What are the advantages and disadvantages of leasing out a property or part of a property (such as a basement apartment)?

  • 1
    I've been wondering the same thing - I watch Investment Property on HGTV a lot, and investing in a basement apartment for the monthly rent looks like a good idea, but...?
    – Nat_Rea
    Commented Nov 17, 2009 at 0:40
  • A basement apartment is a great idea. If I had a bigger basement, I would do it. On the downside, in addition to the the potential of getting a bad tenant, you also have to deal with your existing neighbours. Nobody wants a neighbourhood full of basement renters...more cars parked on the street, new tenants moving in and out every year, etc... On the plus side, the rate of return is better than any relatively low risk investment.
    – Cart
    Commented Nov 24, 2009 at 15:56

3 Answers 3


The obvious advantage is turning your biggest liability into an income-generating asset.

The downside are: (1), you have to find tenants (postings, time to show the place, credit/background check, and etc) (2), you have to deal with tenants (collection of rent, repairs of things that broke by itself, complaints from neighbors, termination, and etc) (3), you have to deal with the repairs

In many ways, it's no different from running another (small) business, so it all boils down to how much time you are willing to invest and how handy you are in doing reno's and/or small repairs around the house.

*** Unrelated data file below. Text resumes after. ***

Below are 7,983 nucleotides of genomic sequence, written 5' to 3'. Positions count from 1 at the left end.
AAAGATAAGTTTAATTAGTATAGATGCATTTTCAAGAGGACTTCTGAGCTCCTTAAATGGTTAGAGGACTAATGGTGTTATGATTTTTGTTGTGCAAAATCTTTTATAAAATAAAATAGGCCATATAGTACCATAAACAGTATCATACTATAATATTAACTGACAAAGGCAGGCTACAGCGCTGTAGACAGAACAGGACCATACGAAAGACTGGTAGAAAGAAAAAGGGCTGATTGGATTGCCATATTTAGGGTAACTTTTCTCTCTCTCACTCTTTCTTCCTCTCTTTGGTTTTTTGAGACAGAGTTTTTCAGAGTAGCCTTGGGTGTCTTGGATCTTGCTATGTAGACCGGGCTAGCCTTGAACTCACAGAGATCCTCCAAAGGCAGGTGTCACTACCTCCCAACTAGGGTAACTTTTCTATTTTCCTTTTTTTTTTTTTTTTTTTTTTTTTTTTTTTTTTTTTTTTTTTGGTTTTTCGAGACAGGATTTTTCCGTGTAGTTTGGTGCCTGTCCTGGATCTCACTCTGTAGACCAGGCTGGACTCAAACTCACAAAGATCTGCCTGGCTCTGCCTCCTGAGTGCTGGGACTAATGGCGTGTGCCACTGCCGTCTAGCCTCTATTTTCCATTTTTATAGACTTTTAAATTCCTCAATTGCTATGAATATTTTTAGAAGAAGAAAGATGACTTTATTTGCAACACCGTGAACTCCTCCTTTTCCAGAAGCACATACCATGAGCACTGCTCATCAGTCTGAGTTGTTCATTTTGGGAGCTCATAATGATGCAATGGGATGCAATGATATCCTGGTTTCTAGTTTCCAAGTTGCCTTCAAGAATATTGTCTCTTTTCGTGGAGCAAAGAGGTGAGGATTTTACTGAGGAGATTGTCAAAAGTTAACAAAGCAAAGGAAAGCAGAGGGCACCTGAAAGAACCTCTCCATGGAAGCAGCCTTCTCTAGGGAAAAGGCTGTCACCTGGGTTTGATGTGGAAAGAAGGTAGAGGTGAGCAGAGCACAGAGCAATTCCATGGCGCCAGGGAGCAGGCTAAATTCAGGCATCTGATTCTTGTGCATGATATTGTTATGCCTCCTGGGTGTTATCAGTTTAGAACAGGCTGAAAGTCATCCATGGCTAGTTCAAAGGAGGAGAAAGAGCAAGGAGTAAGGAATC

For profitability/ROI analysis, you want to assume collection of 11 months of rent per year (i.e. assume tenant doesn't renew after year, so you have the worst case scenario) and factor in all the associated expense (be honest). Renting out a second property is a bit tricky as you often have to deal with a large operating expense (i.e. mortgage), and renting a basement apartment is not bad financially and you will have to get used to have "strangers" downstairs.


It doesn't make a lot of sense to buy a house/condo and rent it out now.

  1. Housing is over-priced in GTA
  2. There is an abundance of unoccupied rental units out there. Mostly b/c of the low mortgage rates
  3. The rent to housing price ratio is incredibly low which favours tenants

On the other hand, I think finishing your basement and then renting it out is an excellent idea. The ROR is excellent as long as you can deal with the "strangers" in the basement, have the extra driveway space and negative association with renting out your basement.



Complexity has mentioned some good points.

I'd also like to add on the downsides: It's not that easy to get rid of a tenant!

Imagine if your tenant passed your background check with flying colors but then turned out to be the tenant from hell... How would you resolve the situation? If the thought of that kind of situation stresses you (it would stress me!), I would consider carefully whether you really want to be a landlord.

  • This is true. The other headache that one of my friends used to fret over was "what if they are running a grow-op?"
    – Zephyr
    Commented Nov 21, 2009 at 5:57
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    For every 1 bad tenant there are 20 great tenants. Hire a real estate agent to help you find a tenant. Although this cuts into your rental income, it's a good idea IMO.
    – Cart
    Commented Nov 24, 2009 at 15:48
  • It's important to note that it can be extremely difficult to evict even a tenant who defaults/stops paying rent. Depending on local law, it may take many months and lots of expenses to take the required legal steps to evict someone.
    – Steven
    Commented Feb 2, 2012 at 16:18
  • @Zephyr if the tenant is running a grow-op, you have recourse. They can be evicted for illegal activity. Commented Sep 27, 2013 at 20:17

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